Purchase orders - Use numbered purchase orders for all purchases.

Packing slips - Compare packing slips with your purchase orders (ideally numbered) in a manner to prevent frauds (dual numbers, fraudulent payments, destruction of documents). Put the necessary mechanisms into place to confirm receipt of merchandise.

Credit cards - See that all expenses incurred on the company credit card had prior authorization.

Cheques - Retain cheque-signing authority for yourself or entrust this task to a person of trust. Keep your chequebooks under lock. Before issuing a cheque, verify the supporting documents (invoices, receipts).

Expense controls - Establish a limit (ex.: $100) over which all expenses must be submitted to you for approval.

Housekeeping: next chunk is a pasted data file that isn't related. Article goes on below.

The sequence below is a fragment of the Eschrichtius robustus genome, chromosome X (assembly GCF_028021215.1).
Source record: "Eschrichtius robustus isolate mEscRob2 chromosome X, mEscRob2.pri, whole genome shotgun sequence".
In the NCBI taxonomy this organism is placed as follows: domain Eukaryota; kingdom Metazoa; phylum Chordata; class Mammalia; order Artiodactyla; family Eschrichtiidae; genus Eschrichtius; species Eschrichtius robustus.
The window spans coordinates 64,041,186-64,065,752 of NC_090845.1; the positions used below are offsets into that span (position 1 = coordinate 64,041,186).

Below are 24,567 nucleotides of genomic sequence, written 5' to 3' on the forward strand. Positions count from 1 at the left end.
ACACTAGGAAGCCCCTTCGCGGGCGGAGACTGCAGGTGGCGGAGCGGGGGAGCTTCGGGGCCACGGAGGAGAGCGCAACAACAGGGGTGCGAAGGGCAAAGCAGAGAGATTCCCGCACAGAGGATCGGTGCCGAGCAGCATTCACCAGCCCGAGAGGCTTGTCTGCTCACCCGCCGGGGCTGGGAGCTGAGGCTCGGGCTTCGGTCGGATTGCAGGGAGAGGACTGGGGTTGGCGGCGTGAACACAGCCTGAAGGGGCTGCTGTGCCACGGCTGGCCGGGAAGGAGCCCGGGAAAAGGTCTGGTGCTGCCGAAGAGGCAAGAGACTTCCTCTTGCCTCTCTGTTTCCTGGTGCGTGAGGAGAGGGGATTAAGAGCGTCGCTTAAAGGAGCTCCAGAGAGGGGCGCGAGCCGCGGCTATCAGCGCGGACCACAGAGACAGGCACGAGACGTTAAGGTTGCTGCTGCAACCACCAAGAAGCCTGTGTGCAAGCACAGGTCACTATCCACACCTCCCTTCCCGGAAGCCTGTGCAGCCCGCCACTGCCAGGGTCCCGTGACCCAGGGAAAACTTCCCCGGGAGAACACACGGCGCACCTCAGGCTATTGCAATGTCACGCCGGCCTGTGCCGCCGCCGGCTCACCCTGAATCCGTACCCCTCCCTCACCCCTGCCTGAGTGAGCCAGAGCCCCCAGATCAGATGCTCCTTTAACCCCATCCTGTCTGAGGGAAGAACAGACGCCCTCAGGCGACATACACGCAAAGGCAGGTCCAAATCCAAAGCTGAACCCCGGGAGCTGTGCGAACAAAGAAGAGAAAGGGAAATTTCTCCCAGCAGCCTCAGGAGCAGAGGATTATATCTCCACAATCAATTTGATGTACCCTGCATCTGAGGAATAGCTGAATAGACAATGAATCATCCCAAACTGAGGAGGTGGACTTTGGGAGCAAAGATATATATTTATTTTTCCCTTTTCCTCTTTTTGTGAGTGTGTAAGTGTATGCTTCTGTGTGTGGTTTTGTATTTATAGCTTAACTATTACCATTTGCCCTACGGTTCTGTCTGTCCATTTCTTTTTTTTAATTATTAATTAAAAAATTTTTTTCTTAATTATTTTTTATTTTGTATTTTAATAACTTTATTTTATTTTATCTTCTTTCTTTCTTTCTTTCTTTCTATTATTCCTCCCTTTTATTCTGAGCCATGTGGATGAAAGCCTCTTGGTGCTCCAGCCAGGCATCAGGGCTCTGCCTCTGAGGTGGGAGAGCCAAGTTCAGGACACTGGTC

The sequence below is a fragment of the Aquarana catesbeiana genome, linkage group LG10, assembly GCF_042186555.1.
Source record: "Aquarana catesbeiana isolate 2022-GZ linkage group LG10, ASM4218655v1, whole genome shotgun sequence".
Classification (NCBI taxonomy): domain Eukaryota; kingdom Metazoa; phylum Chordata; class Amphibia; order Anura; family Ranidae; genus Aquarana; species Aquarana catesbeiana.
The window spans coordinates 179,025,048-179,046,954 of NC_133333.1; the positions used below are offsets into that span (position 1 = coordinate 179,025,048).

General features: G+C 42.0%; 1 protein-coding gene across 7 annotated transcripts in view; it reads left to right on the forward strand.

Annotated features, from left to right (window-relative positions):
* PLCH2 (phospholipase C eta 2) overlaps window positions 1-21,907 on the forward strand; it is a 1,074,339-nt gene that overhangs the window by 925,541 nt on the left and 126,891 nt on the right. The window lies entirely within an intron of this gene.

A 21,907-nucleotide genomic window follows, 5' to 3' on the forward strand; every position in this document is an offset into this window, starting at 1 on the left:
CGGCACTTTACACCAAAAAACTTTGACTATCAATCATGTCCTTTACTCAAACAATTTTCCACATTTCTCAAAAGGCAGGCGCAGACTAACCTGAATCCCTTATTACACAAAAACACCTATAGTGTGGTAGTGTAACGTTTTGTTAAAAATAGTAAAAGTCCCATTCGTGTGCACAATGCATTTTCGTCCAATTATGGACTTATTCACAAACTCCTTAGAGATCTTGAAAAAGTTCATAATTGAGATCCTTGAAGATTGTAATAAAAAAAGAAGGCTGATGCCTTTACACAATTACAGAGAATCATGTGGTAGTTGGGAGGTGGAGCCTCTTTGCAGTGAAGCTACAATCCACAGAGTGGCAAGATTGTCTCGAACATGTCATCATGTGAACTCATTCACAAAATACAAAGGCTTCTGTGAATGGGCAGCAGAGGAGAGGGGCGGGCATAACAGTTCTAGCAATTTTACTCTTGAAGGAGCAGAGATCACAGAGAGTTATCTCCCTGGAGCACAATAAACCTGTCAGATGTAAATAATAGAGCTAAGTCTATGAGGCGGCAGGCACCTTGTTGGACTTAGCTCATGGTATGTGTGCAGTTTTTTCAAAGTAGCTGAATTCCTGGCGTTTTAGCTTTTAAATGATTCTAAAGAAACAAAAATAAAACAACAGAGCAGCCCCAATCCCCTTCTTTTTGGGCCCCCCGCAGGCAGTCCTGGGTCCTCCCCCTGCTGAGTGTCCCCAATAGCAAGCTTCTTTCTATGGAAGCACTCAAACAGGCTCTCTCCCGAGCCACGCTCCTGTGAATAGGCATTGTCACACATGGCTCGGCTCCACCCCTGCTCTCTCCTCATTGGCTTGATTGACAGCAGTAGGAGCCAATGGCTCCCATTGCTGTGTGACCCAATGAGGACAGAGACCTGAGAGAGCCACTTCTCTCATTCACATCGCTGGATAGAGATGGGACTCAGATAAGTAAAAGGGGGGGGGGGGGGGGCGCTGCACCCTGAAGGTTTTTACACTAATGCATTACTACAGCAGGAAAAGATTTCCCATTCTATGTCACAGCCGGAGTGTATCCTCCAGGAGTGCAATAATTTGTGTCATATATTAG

Expense accounts - Closely monitor reimbursement of expenses. Some employees or associates inflate their expenses or attempt to be reimbursed twice by presenting the same receipt. Verify authorized mileage.

Deposits - Make the deposits yourself. If you delegate this task, ensure that the sums were fully deposited.

Discounts - Personally approve all forms of discount before they are offered to a customer.

Bank statements - Ask the bank to address the bank statements, chequebooks and other documents to you personally. It could be useful to receive this type of correspondence at a postal box rather than at your business.

Payroll time report - Establish rigorous measures to verify the number of hours performed by your employees. Falsification of this data is one of the most common offences.

Invoices - Closely monitor everything involving invoices. Use a numbered system.